PagerDuty expands into APAC regions along with new Australia IT report
|Christian Hargrave in Enterprise Tuesday, August 1, 2017|
Digital operations management provider, PagerDuty, expands into APAC regions along with new IT report focused on Australia.
"Leading companies across industries and of all sizes are more dependent than ever on digital for revenues and customer engagement. PagerDuty is experiencing strong growth by addressing real-time digital operations challenges," said Jennifer Tejada, Chief Executive Officer, PagerDuty. "Our expansion in Asia-Pacific highlights our efforts to provide developer and IT operations teams, as well as the broader business, with better visibility and insights to effectively prevent and manage incidents, ultimately delivering a great customer experience."
The new appointment
"There is a critical need in APAC for PagerDuty's customer-centric approach to digital operations management. The company stood out to me as the best equipped to handle the rapid expansion of digital services and their operational needs. I look forward to helping shape the future direction of PagerDuty through key channels and alliances in this region while empowering customers to become more successful," said David Wall.
In his new role, Wall will apply his deep knowledge of developing successful growth strategies to build on PagerDuty's position as the leading digital operations management platform. Prior to PagerDuty, Wall was a key member of Dropbox's leadership team, responsible for developing, executing and driving growth through direct and channel sales within the APAC market by helping companies simplify the way people and teams work together.
State of Digital Operations: Australia
In a report done by PagerDuty, more than 75 percent of Australian consumers surveyed said they will leave a digital app or service in one minute or less if it is unresponsive of slow. On the other hand, nearly all IT personnel in development and operations surveyed said their organisations take between six minutes to more than one day to resolve IT incidents that impact consumer-facing digital services. The business impact is significant - more than half (56.2 percent) of IT personnel cited customer-impacting incidents occur at least once a week or more. Further, nearly one third of IT personnel surveyed (33.4 percent) reported that an hour of IT downtime costs them between $500,000 to more than $10 million AUD.
The Business Impact of IT Incidents
IT incidents impact more than IT organisations. The State of Digital Operations report found that IT incidents also have a direct impact on stakeholders in the lines of business:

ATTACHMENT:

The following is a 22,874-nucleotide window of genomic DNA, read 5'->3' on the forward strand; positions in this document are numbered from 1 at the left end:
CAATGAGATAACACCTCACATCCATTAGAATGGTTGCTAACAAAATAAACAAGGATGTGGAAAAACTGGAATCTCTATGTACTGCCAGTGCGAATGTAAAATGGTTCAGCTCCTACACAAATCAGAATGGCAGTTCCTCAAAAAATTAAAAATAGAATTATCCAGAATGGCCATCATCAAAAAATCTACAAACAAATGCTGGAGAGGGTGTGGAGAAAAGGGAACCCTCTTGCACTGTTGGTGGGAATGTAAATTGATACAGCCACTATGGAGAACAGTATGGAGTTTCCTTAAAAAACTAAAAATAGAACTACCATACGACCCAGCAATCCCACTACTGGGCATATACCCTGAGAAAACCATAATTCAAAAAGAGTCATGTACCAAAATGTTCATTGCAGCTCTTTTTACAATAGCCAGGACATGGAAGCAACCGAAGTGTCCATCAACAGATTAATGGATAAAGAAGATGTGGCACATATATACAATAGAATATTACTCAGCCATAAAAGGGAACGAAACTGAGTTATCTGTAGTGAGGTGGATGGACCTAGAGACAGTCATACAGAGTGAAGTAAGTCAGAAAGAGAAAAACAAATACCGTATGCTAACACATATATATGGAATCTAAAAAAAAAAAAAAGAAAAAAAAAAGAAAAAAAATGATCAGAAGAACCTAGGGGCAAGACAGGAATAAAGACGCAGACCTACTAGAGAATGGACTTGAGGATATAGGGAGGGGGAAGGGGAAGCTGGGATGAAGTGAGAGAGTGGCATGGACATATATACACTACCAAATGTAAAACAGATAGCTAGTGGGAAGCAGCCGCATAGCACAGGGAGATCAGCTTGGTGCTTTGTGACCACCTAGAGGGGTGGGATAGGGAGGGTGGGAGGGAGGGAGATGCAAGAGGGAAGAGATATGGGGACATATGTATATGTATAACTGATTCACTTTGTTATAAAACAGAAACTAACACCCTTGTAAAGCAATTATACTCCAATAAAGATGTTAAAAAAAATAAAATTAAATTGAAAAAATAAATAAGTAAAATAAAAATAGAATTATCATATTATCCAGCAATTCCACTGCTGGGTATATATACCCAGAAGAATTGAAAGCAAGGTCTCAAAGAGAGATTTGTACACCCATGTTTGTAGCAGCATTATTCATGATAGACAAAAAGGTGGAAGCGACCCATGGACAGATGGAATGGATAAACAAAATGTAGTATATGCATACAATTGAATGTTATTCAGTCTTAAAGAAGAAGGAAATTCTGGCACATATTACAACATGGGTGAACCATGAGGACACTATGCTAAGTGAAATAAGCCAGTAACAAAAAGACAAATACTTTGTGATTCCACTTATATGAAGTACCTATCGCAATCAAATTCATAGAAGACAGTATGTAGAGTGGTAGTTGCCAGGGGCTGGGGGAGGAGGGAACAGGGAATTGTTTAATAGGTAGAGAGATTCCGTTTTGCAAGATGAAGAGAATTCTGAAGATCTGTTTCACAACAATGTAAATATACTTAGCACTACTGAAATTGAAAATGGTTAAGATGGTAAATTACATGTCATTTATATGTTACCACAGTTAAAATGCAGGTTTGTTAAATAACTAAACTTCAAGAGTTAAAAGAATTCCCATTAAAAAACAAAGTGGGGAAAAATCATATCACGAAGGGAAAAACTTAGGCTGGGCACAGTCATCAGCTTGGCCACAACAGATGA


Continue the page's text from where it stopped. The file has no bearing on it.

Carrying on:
- Nearly one third of respondents (33.4 percent) report that one hour of IT downtime costs their companies between $500,000 to more than $10 million AUD.
- The non-IT departments most impacted by IT Operations issues are sales, research and development, accounting and finance, marketing, customer service and production.
- Despite IT incidents becoming increasingly tied to business success and the bottom line, only 21.4 percent of organisations prioritise informing business stakeholders after a disruption occurs.
- Less than half of organisations (44.3 percent) contact affected customers or users.
The IT Readiness Disconnect
The survey of over 200 IT personnel in development and operations found that while a majority feel confident that their organisation is prepared to support digital services, more than half are still experiencing customer-impacting incidents (slowness or downtime) at least one or more times per week.
- 71.9 percent of respondents feel confident that their IT organisation is prepared to support digital services.
- 56.2 percent of respondents noted that their organisations are still experiencing customer-impacting incidents (slowness or downtime) at least one or more times a week.
The rise in digital service offerings has also created operations challenges for IT organisations such as increased difficulty in capacity planning (e.g. increase in volume of data), increased complexity resulting in more cognitive load and an increase in number of tools. IT organisations also face reduced budgets, lack of full stack visibility, lack of contextual data when troubleshooting, siloed IT functions limiting collaboration and alert fatigue.
The Cure for the Common Digital Disruption Challenge
Many IT professionals are adopting modern development methods and tools to address the challenges of digital operations and consumer expectations:
- According to IT organisations, incident management reigns supreme among those who feel prepared to effectively support digital offerings, with DevOps, continuous integration, agile development and ChatOps identified as other common practices.
- Monitoring tools also play a critical role in helping organisations support digital service offerings effectively. Security monitoring is the tool or service most widely used among organisations who feel they're equipped to support digital services, followed by application monitoring, infrastructure monitoring and IT operations analytics.
"Today's IT teams are faced with more complex architectures that result in a number of new operational and technological challenges. The number of tools used, coupled with the increase in volume of data in play, makes it even more difficult to ensure a consistent digital experience for customers," said David Wall. "As organisations bridge between IT performance and a superior digital experience, their IT teams and lines of business must be equipped with digital operations tools and services that enable even more visibility into the digital stack."
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